5,000 Hours

IMG-1712
Click to hear her play

 

Malcolm Gladwell estimates it takes 10,000 hours of deliberate practice to be world class at a skill. 

But a new study destroys that rule.

In any case, we’ve estimated that with regular practice, rehearsals, competitions and school orchestra, the girls have at least 5,000 of deliberate practice under their belt. 

In nearly nine years of playing, the girls have not once said they want to quit. I attribute that to the fact that they only play violin – they do not do any other extracurriculars. The upsides of “being good” at something are: self-confidence, self-discipline and optimism! 

IMG-1724
Click to hear her play

 

To Suck or not to Suck – It Doesn’t Matter

baher-khairy-129107
Photo by BaherKhairy

I volunteered tonight at my daughter’s symphony chair auditions. My task was to walk the children of the cello section from rehearsal to a small private room with a judge and back to rehearsal, one at a time. These kids’ ages ranged from 12 to 14 and there were eight of them.

They were nervous.

Six of them told me they didn’t practice enough. One of them told me he would fail.

I urged them to breathe deeply and think positively. But they weren’t having it!

Their pessimism surprised me. These kids attend rehearsal once a week, most coming from other cities 30 minutes away or more. They take private lessons.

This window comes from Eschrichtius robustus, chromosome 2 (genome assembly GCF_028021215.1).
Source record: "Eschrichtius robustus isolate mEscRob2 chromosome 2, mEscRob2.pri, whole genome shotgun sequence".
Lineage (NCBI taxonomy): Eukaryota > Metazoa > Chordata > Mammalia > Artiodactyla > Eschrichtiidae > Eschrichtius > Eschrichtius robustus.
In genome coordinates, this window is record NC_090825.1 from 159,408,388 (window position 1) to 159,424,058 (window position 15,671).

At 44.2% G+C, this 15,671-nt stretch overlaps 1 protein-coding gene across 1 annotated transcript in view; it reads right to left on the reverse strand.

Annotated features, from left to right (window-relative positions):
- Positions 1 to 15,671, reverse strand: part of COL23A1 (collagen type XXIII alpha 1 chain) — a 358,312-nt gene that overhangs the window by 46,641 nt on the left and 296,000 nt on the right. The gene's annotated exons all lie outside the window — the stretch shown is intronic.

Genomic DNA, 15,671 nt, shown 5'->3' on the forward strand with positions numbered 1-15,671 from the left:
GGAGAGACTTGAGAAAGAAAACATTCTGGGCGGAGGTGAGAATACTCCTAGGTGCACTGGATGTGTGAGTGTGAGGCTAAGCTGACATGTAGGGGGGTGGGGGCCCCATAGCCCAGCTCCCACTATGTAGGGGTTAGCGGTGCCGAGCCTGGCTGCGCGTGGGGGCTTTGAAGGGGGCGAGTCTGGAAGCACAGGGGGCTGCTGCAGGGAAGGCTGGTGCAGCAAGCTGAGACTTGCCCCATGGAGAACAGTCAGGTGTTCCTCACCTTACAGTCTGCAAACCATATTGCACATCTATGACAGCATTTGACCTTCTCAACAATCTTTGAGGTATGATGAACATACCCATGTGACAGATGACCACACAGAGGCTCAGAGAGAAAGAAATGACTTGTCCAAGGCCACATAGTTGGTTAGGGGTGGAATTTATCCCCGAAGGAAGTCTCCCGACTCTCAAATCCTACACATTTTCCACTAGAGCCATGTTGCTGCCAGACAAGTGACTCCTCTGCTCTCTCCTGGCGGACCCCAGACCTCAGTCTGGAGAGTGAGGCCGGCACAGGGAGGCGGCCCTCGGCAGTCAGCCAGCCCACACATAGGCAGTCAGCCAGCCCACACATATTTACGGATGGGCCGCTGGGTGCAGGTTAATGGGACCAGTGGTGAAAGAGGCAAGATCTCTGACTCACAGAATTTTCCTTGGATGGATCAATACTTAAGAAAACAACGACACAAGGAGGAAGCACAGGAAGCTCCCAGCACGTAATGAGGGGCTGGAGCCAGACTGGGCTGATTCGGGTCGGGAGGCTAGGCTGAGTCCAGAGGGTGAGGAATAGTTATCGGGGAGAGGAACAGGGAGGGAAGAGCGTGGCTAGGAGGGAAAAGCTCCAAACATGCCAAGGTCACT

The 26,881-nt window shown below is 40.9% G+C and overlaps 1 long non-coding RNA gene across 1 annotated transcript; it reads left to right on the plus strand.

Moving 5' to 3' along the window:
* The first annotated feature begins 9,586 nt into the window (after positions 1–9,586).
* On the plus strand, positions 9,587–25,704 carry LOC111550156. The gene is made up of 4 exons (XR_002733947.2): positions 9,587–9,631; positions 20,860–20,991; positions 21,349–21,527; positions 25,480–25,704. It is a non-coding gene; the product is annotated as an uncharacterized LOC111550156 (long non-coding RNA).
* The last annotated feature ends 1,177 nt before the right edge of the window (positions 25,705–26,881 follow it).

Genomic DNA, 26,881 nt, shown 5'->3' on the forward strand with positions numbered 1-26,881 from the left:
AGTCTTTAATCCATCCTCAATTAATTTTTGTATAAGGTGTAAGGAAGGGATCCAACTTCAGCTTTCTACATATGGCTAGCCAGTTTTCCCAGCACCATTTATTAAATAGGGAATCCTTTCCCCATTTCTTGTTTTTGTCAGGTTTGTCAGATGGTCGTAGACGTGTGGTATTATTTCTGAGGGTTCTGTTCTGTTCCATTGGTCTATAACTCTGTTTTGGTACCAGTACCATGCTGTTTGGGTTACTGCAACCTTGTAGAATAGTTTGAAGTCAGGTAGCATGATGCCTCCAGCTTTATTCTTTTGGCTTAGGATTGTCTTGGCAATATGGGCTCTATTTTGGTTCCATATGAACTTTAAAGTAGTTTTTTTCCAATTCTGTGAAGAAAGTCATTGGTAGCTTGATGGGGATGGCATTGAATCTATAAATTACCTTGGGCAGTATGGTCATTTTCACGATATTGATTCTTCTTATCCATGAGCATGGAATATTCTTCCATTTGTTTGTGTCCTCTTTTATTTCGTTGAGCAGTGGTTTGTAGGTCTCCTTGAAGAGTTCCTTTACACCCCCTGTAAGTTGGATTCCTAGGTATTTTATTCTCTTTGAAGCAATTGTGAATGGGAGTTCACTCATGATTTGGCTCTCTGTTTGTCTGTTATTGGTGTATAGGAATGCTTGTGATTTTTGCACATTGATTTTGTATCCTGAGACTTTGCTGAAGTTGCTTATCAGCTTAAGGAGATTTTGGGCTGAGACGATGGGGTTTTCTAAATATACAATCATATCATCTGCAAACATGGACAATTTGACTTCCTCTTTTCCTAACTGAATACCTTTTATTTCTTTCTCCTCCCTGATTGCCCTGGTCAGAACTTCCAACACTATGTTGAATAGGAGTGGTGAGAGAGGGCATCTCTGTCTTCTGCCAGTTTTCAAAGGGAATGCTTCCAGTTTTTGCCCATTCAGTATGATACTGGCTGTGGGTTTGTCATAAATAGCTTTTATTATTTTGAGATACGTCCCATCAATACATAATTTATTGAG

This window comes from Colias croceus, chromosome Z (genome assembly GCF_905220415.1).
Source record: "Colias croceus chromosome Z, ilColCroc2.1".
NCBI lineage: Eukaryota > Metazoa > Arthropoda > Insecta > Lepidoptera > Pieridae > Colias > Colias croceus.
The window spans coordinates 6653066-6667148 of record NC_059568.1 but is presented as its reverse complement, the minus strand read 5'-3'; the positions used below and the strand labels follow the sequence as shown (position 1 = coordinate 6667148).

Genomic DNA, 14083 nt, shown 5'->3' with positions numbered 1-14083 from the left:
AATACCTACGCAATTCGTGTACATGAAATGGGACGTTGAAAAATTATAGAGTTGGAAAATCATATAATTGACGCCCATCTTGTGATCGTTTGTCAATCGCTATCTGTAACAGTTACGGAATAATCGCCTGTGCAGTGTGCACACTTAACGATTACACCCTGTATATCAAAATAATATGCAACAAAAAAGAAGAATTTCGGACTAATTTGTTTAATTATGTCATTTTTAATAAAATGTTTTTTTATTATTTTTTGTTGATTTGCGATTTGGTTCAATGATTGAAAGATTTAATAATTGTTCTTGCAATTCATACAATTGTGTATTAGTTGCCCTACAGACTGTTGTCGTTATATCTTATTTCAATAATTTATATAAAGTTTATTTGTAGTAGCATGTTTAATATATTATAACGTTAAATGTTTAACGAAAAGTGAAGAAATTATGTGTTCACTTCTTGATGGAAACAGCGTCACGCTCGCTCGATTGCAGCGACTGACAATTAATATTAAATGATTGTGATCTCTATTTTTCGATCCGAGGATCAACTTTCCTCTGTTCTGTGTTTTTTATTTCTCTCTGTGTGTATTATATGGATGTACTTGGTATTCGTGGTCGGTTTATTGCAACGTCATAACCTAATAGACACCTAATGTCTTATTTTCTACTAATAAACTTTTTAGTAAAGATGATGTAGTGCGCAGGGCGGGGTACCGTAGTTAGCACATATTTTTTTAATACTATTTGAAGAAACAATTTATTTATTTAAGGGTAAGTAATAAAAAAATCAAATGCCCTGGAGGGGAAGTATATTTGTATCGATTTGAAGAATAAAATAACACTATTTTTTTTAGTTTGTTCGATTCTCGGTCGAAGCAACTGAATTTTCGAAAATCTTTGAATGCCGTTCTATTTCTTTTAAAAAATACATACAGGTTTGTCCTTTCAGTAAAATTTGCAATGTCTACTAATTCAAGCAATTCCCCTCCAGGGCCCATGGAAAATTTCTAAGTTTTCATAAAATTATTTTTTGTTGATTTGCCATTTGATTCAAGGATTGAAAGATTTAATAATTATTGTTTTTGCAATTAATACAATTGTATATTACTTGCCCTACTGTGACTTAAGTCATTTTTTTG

It goes to show that two important factors necessary for confidence in performance: preparation and positivity.

Still, watching young kids work so hard to make beautiful music together warms the heart!

I love my friend’s reaction to her son when his audition was over.

He walked out of his audition, stretched his arms out and shouted, “I sucked!”

She said, “Well, let’s go out for ice cream then.”

And they did.

jared-sluyter-342881.jpg
Photo by Jared Sluyter

Garbage In, Garbage Out

ipodmini.jpg

I take walking breaks between teaching classes. I used to grab my little iPod mini (which replaced my Sony Walkman). I got tired of listening to my music. So I plugged my headphones into my cell phone and listened to TedTalks and informational videos on YouTube. The change has been tremendous!

I’ve learned about meditation, motivation, education, nutrition and much more. Because I learn during my walks, I have more to offer my students, my children, my spouse and friends. Now, my walks provide mental as well as physical energy.

What are you listening to? What are you reading? You’re in control of the input. Now – more than ever – there is “information” and “noise.” Be mindful about what goes through those ears of yours and into your beautiful mind.

 

 

Teens and Talent

thc13xri_q0-greg-raines

“I’m procrastinating,” my daughter said. She was just hanging out with me. With all her chores done, the last item on her list of “to dos” was to practice her violin.

“I don’t get it. You are so good at violin. You seem to enjoy it. Why do you always put it off?”

“I love playing. I don’t like practicing. It’s hard and it’s boring.”

“Well, it’s the practicing that makes us like listening to the playing.”

“You’re so mean,” she says as she opens her case.